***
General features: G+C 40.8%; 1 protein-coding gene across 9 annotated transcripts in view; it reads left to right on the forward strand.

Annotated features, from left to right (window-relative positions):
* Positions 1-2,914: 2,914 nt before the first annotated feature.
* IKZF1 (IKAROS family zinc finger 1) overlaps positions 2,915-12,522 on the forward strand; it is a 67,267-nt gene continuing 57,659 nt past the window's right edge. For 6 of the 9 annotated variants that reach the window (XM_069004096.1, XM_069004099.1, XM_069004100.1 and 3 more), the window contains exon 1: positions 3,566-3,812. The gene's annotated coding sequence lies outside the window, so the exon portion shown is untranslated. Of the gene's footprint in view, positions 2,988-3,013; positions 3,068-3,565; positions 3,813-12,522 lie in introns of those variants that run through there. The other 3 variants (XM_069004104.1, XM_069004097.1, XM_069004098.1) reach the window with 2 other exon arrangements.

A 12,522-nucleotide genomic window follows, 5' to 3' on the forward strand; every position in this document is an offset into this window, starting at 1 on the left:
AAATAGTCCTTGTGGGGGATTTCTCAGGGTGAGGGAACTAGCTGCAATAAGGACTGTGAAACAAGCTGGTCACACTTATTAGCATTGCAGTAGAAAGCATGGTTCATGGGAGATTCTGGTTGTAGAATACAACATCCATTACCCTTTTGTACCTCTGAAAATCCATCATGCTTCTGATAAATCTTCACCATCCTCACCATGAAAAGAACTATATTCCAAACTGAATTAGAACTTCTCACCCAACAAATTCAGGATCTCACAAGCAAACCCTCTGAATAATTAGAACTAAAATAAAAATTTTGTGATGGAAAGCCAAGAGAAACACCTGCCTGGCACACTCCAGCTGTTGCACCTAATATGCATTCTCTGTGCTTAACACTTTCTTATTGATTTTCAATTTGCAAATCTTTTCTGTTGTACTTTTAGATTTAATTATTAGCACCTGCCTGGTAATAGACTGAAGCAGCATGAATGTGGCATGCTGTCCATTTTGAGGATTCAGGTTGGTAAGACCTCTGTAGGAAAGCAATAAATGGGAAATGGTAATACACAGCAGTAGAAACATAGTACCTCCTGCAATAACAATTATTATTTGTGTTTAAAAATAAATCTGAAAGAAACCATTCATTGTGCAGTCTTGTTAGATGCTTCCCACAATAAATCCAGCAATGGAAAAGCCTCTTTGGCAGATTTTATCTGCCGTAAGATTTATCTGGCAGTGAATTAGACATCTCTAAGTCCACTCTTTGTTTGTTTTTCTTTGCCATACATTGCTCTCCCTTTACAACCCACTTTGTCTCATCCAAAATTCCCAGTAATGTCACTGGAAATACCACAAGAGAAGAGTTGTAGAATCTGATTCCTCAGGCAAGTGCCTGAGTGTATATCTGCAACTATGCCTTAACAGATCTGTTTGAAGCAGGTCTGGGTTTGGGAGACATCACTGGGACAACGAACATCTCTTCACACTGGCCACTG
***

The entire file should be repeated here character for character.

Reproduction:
General features: G+C 40.8%; 1 protein-coding gene across 9 annotated transcripts in view; it reads left to right on the forward strand.

Annotated features, from left to right (window-relative positions):
* Positions 1-2,914: 2,914 nt before the first annotated feature.
* IKZF1 (IKAROS family zinc finger 1) overlaps positions 2,915-12,522 on the forward strand; it is a 67,267-nt gene continuing 57,659 nt past the window's right edge. For 6 of the 9 annotated variants that reach the window (XM_069004096.1, XM_069004099.1, XM_069004100.1 and 3 more), the window contains exon 1: positions 3,566-3,812. The gene's annotated coding sequence lies outside the window, so the exon portion shown is untranslated. Of the gene's footprint in view, positions 2,988-3,013; positions 3,068-3,565; positions 3,813-12,522 lie in introns of those variants that run through there. The other 3 variants (XM_069004104.1, XM_069004097.1, XM_069004098.1) reach the window with 2 other exon arrangements.

A 12,522-nucleotide genomic window follows, 5' to 3' on the forward strand; every position in this document is an offset into this window, starting at 1 on the left:
AAATAGTCCTTGTGGGGGATTTCTCAGGGTGAGGGAACTAGCTGCAATAAGGACTGTGAAACAAGCTGGTCACACTTATTAGCATTGCAGTAGAAAGCATGGTTCATGGGAGATTCTGGTTGTAGAATACAACATCCATTACCCTTTTGTACCTCTGAAAATCCATCATGCTTCTGATAAATCTTCACCATCCTCACCATGAAAAGAACTATATTCCAAACTGAATTAGAACTTCTCACCCAACAAATTCAGGATCTCACAAGCAAACCCTCTGAATAATTAGAACTAAAATAAAAATTTTGTGATGGAAAGCCAAGAGAAACACCTGCCTGGCACACTCCAGCTGTTGCACCTAATATGCATTCTCTGTGCTTAACACTTTCTTATTGATTTTCAATTTGCAAATCTTTTCTGTTGTACTTTTAGATTTAATTATTAGCACCTGCCTGGTAATAGACTGAAGCAGCATGAATGTGGCATGCTGTCCATTTTGAGGATTCAGGTTGGTAAGACCTCTGTAGGAAAGCAATAAATGGGAAATGGTAATACACAGCAGTAGAAACATAGTACCTCCTGCAATAACAATTATTATTTGTGTTTAAAAATAAATCTGAAAGAAACCATTCATTGTGCAGTCTTGTTAGATGCTTCCCACAATAAATCCAGCAATGGAAAAGCCTCTTTGGCAGATTTTATCTGCCGTAAGATTTATCTGGCAGTGAATTAGACATCTCTAAGTCCACTCTTTGTTTGTTTTTCTTTGCCATACATTGCTCTCCCTTTACAACCCACTTTGTCTCATCCAAAATTCCCAGTAATGTCACTGGAAATACCACAAGAGAAGAGTTGTAGAATCTGATTCCTCAGGCAAGTGCCTGAGTGTATATCTGCAACTATGCCTTAACAGATCTGTTTGAAGCAGGTCTGGGTTTGGGAGACATCACTGGGACAACGAACATCTCTTCACACTGGCCACTG